Last week I had the privilege of leading life-career workshops for almost 300 Health Career Connection (HCC) Interns in Oakland, Boston and Washington DC. One of the most popular discussion topics was the question “How important is it to have paid work experience prior to applying for graduate school?” I was struck by the large number of students who felt the need to go to graduate school without gaining sufficient post-undergraduate experience. More surprising was that over 50% were getting pressure from their parents to go straight through to graduate school.
While I can understand where students and parents are coming from, I am concerned that their perspective is misaligned with the views and practices of most health employers and graduate health professions programs. In my over 25 years of empowering students to pursue health careers and graduate education, paid post-undergraduate work experience has never been more valuable and practical than it is now.
The Center I run at U.C. Berkeley School of Public Health places hundreds of graduate students in internships and jobs each year. I also place over 350 Health Career Connection (HCC) Interns each year and advise hundreds of HCC alumni and My Health Career Navigator members on their job and graduate school choices. I wish I had a dollar for every time a health employer has made a comment to me that went something like "Thanks for sending us a student with such solid pre-graduate program work experience. It enabled her to quickly understand how to navigate our culture, work independently and utilize proven skills to make significant contributions. We would not have hired her nor would she have been as successful without significant previous experience". The bottom line is that health employers increasingly want to hire candidates who have solid paid work experience for jobs and even internships. I have found that the more pre-graduate school experience that candidates have, the better the position and greater pay they can secure and the more effective they are in their positions. It breaks my heart to see smart, talented students with less experience being passed over and struggling to get jobs and internships after devoting significant time and money for their graduate education.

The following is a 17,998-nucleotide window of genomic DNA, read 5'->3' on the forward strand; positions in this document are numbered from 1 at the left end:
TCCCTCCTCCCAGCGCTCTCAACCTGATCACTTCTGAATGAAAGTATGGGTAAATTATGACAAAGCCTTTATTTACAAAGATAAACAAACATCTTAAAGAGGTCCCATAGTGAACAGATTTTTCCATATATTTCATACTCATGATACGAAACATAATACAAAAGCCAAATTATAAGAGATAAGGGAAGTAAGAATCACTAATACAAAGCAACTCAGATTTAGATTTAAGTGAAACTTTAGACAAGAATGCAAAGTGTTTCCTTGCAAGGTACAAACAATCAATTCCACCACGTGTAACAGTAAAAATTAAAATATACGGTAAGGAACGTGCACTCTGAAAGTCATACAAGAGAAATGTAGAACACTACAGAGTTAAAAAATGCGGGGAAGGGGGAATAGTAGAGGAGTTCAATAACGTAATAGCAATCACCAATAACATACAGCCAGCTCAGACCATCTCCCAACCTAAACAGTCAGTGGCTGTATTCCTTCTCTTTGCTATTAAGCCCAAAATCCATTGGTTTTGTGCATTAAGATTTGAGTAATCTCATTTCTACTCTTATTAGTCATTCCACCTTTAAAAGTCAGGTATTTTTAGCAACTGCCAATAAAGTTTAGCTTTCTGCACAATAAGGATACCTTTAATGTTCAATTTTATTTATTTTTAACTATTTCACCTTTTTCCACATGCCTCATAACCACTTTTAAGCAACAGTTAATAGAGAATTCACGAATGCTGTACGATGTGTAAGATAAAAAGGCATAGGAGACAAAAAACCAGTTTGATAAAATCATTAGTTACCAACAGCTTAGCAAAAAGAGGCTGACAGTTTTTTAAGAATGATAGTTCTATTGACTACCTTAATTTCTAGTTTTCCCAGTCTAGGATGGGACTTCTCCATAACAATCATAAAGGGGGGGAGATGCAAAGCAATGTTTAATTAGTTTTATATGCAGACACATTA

I also engage regularly with admissions directors and faculty at dozens of top schools of public health, medicine, business, public policy and social work. While there are still good schools and programs that will accept students with strong academic credentials and high test scores that do not have experience, many are increasing the value they place on paid post undergraduate work and life experience. This is partly in response to employer expectations but also based on their experience with what makes successful graduate students and a desire to create a cohort of students who can learn from and contribute to each other and to the quality of the program.
While medicine, law and public health programs like epidemiology and biostatistics, may place have less of an emphasis on previous experience, there are many reasons why candidates for those and all programs would still benefit. It has become more common for students to have gap years and work experience before medical school. The average age of medical school matriculants is now over 24.
The five key reasons to get solid work experience before applying to graduate school that I wrote about in my July 11, 2013 blog are more relevant than ever so I have listed them again below:
One other important consideration is whether you have the energy and the qualifications to be a competitive applicant and succeed in demanding, rigorous graduate programs. Taking a break to strengthen your preparation and readiness as you gain relevant experience can also be very beneficial.
The conundrum is how to get work relevant experience in the health field without a graduate degree but it is very possible and there are more solid options than ever. It will be the subject of an up-coming My HCN blog. Stay tuned.
Ultimately I want all of you to choose and successfully pursue the graduate education and health career that best suit you so that you can have the life and impact you want to have. Your graduate education is an important part of the journey and investment. Get the experience you need to make well informed decisions, get into the best fit school and succeed in the program and beyond.
I encourage you to share your perspectives and experience; particularly from those of you who have gone to graduate school with and without prior experience.